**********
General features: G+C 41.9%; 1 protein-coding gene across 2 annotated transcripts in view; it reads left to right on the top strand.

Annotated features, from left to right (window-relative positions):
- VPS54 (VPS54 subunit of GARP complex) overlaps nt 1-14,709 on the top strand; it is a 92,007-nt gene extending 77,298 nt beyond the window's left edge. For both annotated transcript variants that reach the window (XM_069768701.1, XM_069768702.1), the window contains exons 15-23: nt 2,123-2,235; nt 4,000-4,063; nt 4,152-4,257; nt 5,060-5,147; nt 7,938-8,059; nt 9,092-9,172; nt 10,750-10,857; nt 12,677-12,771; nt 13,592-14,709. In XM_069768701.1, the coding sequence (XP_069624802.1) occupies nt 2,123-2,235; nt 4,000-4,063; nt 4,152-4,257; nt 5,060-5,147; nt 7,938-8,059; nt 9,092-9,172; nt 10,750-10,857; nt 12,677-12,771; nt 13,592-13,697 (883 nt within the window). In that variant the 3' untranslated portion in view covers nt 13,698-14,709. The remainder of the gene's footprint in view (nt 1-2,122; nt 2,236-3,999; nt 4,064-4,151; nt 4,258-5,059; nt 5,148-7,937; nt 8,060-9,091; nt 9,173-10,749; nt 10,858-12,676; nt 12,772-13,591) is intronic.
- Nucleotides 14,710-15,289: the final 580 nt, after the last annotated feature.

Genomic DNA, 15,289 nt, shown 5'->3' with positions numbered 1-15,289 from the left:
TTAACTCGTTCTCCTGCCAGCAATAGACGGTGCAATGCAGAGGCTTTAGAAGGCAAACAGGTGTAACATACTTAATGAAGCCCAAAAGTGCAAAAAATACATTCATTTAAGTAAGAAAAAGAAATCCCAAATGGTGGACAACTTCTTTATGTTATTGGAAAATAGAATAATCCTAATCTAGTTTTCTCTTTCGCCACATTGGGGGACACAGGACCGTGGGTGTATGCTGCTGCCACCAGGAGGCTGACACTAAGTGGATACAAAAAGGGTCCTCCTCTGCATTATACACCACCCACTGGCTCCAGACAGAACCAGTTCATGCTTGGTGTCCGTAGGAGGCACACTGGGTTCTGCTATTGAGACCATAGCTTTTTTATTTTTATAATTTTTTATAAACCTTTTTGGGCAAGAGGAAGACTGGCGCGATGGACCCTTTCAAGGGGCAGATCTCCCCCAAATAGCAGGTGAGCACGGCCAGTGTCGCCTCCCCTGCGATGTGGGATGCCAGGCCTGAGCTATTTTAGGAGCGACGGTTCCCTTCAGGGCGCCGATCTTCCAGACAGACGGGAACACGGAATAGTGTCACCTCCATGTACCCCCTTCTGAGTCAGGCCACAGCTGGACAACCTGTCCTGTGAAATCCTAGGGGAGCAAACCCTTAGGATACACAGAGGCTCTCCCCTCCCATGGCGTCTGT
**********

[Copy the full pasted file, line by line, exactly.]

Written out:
General features: G+C 41.9%; 1 protein-coding gene across 2 annotated transcripts in view; it reads left to right on the top strand.

Annotated features, from left to right (window-relative positions):
- VPS54 (VPS54 subunit of GARP complex) overlaps nt 1-14,709 on the top strand; it is a 92,007-nt gene extending 77,298 nt beyond the window's left edge. For both annotated transcript variants that reach the window (XM_069768701.1, XM_069768702.1), the window contains exons 15-23: nt 2,123-2,235; nt 4,000-4,063; nt 4,152-4,257; nt 5,060-5,147; nt 7,938-8,059; nt 9,092-9,172; nt 10,750-10,857; nt 12,677-12,771; nt 13,592-14,709. In XM_069768701.1, the coding sequence (XP_069624802.1) occupies nt 2,123-2,235; nt 4,000-4,063; nt 4,152-4,257; nt 5,060-5,147; nt 7,938-8,059; nt 9,092-9,172; nt 10,750-10,857; nt 12,677-12,771; nt 13,592-13,697 (883 nt within the window). In that variant the 3' untranslated portion in view covers nt 13,698-14,709. The remainder of the gene's footprint in view (nt 1-2,122; nt 2,236-3,999; nt 4,064-4,151; nt 4,258-5,059; nt 5,148-7,937; nt 8,060-9,091; nt 9,173-10,749; nt 10,858-12,676; nt 12,772-13,591) is intronic.
- Nucleotides 14,710-15,289: the final 580 nt, after the last annotated feature.

Genomic DNA, 15,289 nt, shown 5'->3' with positions numbered 1-15,289 from the left:
TTAACTCGTTCTCCTGCCAGCAATAGACGGTGCAATGCAGAGGCTTTAGAAGGCAAACAGGTGTAACATACTTAATGAAGCCCAAAAGTGCAAAAAATACATTCATTTAAGTAAGAAAAAGAAATCCCAAATGGTGGACAACTTCTTTATGTTATTGGAAAATAGAATAATCCTAATCTAGTTTTCTCTTTCGCCACATTGGGGGACACAGGACCGTGGGTGTATGCTGCTGCCACCAGGAGGCTGACACTAAGTGGATACAAAAAGGGTCCTCCTCTGCATTATACACCACCCACTGGCTCCAGACAGAACCAGTTCATGCTTGGTGTCCGTAGGAGGCACACTGGGTTCTGCTATTGAGACCATAGCTTTTTTATTTTTATAATTTTTTATAAACCTTTTTGGGCAAGAGGAAGACTGGCGCGATGGACCCTTTCAAGGGGCAGATCTCCCCCAAATAGCAGGTGAGCACGGCCAGTGTCGCCTCCCCTGCGATGTGGGATGCCAGGCCTGAGCTATTTTAGGAGCGACGGTTCCCTTCAGGGCGCCGATCTTCCAGACAGACGGGAACACGGAATAGTGTCACCTCCATGTACCCCCTTCTGAGTCAGGCCACAGCTGGACAACCTGTCCTGTGAAATCCTAGGGGAGCAAACCCTTAGGATACACAGAGGCTCTCCCCTCCCATGGCGTCTGT